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Fr. 689

November 27, 2015

In previous fragments, Onora O’Neill and Jeffrey Stout have been shown to be in agreement on certain issues but far apart on still others. One area where agreement and disagreement both seem in supply is the question of presuppositions in public discourse.

O’Neill proceeds in view of a minimalist constructivism which reduces the number of presuppositions operative in discourse so as to reduce the “entrance requirements”, as it were, to political discussion.  To that end, she prefers something like a rigorist view and abstracts from unjustified presuppositions and collateral commitments. She elaborates:

[This constructivism] differs from the one that Rawls has developed in two ways. In the first place it assumes only an abstract, hence non-idealizing and banal, account of agents and of conditions of action. Secondly, it aims to articulate and to vindicate a conception of practical reasoning without appeal either to unvindicated ideals or to unvindicated particularities (Towards justice and virtue, p. 48).

This constructivism finds its form in a variant of Kantian practical reasoning, one framed in terms of a double modal challenge issued to reasoners. O’Neill notes:

[A]lthough [the Kantian conception of practical reasoning] focuses on principles of action rather than on ends, it does not treat the particularities of the current norms of societies or of the current identity-constituting attachments and commitments of individuals, or their actual perceptions or sensitivities, as elements of practical reason. It demands that practical reasoning follow principles that are thought of as adoptable or followable by all for whom it is to count as reasoning. This account of practical reason is fundamentally and doubly modal: reasons for action must be held capable of being followed or adopted by others. The first modal element states that reason sets requirements: what we deem reasoned must meet certain requirements; what we view as reason sets standards and claims authority. The second modal element explicates these requirements: those who act for reasons must (to the best of their belief) act on principles that are followable or adoptable by others for whom they take their reasons to count (ibid., pp. 56-57).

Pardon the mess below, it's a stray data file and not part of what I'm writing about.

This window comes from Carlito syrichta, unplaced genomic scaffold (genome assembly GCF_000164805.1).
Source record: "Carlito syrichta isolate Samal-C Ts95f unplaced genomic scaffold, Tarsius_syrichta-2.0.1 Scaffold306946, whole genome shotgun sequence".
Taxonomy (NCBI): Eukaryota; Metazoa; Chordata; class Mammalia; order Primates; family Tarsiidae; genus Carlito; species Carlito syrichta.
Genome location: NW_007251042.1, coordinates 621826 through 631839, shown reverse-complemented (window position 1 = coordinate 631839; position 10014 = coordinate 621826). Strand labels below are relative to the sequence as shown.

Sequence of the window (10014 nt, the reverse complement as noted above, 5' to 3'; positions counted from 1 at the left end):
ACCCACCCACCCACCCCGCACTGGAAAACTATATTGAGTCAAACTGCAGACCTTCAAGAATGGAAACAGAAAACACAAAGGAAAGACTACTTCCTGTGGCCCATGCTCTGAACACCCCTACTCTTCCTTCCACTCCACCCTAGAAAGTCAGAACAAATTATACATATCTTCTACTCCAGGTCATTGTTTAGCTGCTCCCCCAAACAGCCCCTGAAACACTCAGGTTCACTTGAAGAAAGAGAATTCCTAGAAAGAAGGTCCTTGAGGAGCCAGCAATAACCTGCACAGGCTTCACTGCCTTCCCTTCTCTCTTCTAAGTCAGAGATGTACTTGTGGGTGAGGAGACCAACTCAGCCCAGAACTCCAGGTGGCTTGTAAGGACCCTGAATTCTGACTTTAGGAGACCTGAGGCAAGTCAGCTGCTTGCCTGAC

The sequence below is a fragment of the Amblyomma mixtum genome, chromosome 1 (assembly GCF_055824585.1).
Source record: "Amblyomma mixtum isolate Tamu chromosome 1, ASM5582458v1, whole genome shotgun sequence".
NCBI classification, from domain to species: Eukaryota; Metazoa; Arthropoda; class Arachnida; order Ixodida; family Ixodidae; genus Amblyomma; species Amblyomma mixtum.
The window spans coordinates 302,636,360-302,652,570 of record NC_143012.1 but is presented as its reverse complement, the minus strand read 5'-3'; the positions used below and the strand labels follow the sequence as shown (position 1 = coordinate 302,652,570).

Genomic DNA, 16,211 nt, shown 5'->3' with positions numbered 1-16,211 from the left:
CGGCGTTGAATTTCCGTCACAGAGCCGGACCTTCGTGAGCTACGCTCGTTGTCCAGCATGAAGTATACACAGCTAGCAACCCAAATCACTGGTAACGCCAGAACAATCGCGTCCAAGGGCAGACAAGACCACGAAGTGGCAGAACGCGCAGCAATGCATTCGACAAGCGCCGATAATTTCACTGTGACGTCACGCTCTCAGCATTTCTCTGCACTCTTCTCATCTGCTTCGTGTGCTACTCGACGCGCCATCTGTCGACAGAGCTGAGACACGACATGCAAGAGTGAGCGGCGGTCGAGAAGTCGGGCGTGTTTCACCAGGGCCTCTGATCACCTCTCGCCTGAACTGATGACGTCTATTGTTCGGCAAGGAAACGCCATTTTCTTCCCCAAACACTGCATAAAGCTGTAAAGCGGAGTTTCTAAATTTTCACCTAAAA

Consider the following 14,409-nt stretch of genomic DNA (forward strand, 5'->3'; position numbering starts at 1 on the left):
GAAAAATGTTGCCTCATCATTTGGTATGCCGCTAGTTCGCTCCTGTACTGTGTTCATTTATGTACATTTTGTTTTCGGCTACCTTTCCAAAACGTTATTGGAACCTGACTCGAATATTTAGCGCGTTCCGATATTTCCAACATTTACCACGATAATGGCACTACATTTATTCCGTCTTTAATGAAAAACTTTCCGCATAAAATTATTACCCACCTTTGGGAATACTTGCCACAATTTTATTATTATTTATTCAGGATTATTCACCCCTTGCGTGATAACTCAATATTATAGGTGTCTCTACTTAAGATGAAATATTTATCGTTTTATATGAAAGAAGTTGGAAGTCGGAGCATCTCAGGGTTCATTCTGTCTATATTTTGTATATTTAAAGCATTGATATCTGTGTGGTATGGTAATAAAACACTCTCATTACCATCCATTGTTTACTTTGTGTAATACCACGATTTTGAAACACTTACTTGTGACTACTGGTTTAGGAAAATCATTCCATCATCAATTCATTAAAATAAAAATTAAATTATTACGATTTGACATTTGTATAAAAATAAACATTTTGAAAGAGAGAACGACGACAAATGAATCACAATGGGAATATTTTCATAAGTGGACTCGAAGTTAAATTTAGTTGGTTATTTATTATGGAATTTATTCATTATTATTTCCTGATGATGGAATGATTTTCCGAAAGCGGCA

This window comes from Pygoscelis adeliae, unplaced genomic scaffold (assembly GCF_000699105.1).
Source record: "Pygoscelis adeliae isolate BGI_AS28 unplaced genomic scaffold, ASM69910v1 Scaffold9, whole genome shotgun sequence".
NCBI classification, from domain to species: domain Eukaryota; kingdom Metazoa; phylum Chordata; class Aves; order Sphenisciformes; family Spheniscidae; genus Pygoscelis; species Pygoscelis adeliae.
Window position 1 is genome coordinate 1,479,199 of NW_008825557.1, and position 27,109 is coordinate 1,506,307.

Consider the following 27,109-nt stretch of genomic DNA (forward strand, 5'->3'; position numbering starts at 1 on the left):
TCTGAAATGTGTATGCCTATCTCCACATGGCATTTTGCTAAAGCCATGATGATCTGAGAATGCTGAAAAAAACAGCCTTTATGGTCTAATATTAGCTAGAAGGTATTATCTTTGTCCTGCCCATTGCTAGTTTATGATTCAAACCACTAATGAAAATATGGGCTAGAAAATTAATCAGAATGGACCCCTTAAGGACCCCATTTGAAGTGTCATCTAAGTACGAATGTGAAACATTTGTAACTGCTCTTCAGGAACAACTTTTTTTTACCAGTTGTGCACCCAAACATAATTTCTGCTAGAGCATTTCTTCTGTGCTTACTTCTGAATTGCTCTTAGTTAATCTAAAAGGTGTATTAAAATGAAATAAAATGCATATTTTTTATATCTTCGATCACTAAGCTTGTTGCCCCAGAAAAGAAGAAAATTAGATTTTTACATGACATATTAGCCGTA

On this view, individual presuppositions have no role to play in the exchange of reasons governing or girding public discourse. Presuppositions will play neither the role of premise from which an interlocutor might reason nor that of end orienting the interlocutor’s thoughts and speech. O’Neill maintains this with an eye to a maximally inclusive discourse where all are insiders and none outsiders. Indeed, her approach seems reasonable on this count, for controversial presuppositions, which prove difficult for others to accept as premises in reasoning, may well close off discussion before it begins.

Yet Stout would find at least one element of the picture above puzzling and this in the unanalyzed notion of presupposition. For Stout, there are two senses of the term at issue in political discourse: